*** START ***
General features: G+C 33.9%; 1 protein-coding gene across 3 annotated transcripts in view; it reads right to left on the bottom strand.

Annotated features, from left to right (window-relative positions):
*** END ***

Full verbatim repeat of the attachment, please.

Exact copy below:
General features: G+C 33.9%; 1 protein-coding gene across 3 annotated transcripts in view; it reads right to left on the bottom strand.

Annotated features, from left to right (window-relative positions):